5. Mike Smith 5

    Great post Karol. The dots do join up.

  6. Tracey 6

    Also, the way they have approached the release of the book precicely mirrors the strategy revealled in the book.

    Key basically kept away from it for 36 hours, joyce and others front and shoot the messenger…

    And most importantly taking bad behaviour and borderline, if not full, corruption and normalising it so people assume everyone does it and thats how it is…

    • karol 6.1

      Ah. interesting. I haven’t been able to get a copy of Dirty Politics so far. That is why I started to focus on the broader context and some of the background to the main players.

      The responses to the latest book do also repeat some of the manipulative strategies outlined in hollow Men.

      • Tracey 6.1.1

        Agreed. They are still using hollow men tactics… They have become better at it since brash fell.

        Their policy around local politics sticks in my mind when i see the fight for palmerston north. The mayor appears to be a graduate of the Lusk school of local body traing… Jamie lee ross… Is cameron brewer one too?

      • Tracey 6.1.2

        i should finish mine this weekend, i can drop it to you early next week?

      • lprent 6.1.3

        I’d run my copy out to you. But Lyn got interested and wants to read it.

      • weka 6.1.4

        The kindle version is handy for its searchability.

        • karol 6.1.4.1

          Thanks, everybody. I’ll wait. I do like my own copy as I like to underline & write in margins. Also, I won’t have that much time in the next week to actually read it.

          • weka 6.1.4.1.1

            I take it back. Don’t use kindle hardly ever and have just discovered it doesn’t use page numbers. Unbelievable.

            • Draco T Bastard 6.1.4.1.1.1

              Apparently it’s up to the author of the books to put in page numbers on the Kindle.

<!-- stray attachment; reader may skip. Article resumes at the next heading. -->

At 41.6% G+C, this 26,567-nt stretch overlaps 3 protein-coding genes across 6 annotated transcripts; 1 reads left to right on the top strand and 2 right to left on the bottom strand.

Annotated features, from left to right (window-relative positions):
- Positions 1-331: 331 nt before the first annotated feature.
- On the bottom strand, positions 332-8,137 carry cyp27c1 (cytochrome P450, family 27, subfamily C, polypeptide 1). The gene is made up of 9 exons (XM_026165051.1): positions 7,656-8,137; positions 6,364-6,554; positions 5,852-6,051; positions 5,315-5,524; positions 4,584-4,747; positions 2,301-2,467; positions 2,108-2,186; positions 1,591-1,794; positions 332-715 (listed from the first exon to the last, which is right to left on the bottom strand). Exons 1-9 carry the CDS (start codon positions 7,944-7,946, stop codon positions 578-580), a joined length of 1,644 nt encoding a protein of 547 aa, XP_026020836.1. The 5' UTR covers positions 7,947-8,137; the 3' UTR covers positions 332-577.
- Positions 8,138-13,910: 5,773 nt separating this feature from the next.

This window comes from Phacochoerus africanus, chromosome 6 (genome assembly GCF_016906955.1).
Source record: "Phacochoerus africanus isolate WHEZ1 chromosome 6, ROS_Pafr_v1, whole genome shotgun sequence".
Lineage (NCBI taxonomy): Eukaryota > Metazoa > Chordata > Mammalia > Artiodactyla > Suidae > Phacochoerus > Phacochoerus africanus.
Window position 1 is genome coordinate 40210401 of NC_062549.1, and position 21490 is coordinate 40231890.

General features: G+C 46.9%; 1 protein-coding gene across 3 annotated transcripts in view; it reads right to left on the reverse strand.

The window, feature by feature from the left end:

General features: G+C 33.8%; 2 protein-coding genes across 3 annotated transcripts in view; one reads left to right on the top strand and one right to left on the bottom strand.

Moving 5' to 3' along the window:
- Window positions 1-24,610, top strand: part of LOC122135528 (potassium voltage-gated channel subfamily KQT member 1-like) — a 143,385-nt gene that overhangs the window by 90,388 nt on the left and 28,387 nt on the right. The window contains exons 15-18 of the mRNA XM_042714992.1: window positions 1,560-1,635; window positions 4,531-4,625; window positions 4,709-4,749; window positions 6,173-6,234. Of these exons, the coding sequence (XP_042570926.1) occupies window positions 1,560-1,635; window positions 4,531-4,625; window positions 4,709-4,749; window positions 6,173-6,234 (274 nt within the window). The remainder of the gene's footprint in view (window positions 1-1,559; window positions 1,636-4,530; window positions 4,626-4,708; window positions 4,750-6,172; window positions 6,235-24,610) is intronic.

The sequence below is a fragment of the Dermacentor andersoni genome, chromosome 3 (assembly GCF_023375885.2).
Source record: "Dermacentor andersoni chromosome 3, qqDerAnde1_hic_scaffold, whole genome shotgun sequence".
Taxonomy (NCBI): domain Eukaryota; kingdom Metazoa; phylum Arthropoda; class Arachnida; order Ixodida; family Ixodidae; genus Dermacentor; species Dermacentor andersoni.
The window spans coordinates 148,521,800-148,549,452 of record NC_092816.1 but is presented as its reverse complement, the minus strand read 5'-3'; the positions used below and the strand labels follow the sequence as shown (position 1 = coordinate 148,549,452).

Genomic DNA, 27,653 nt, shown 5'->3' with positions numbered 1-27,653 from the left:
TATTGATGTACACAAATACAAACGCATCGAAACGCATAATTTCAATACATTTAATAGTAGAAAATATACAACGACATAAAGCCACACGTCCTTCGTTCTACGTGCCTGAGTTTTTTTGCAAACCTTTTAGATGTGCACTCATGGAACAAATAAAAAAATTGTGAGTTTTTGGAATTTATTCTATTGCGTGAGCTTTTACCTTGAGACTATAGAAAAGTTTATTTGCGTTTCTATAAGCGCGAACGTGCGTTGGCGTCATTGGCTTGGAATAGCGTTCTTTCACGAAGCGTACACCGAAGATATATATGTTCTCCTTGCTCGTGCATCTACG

• weka

                True, but I’m using the application on my mac, it’s an older version that never had page number support apparently. From the quick search I did before, only Kindle 3 supports page numbers. I don’t know if that’s an app number or the hardware.

                • Draco T Bastard

                  Your app should automatically update or tell you to update. A few weeks ago mine refused to load until I’d updated.

      • just saying 6.1.5

        When I went to pick up my copy yesterday, it was amongst about 15 books already pre-ordered from the second printing. I asked the shop assistant if it was outselling the hagiography on John Key which was nearby. She beamed at me and said “by miles and miles and miles”.

        Left-wing town.

  7. ianmac 7

    Not sure if this has been previously aired but the SIS details in the Dominion point to the same day that the Dominion OIA was refused, Slater was given the OIA for the same request re Phil Goff:
    Hager suggests Key’s office ensured Slater got the briefing notes, which he used as a basis for an article on his Whaleoil blog, accusing Goff of lying. Key is the minister responsible for the SIS.

    About the same time, The Dominion Post’s request for the documents was declined.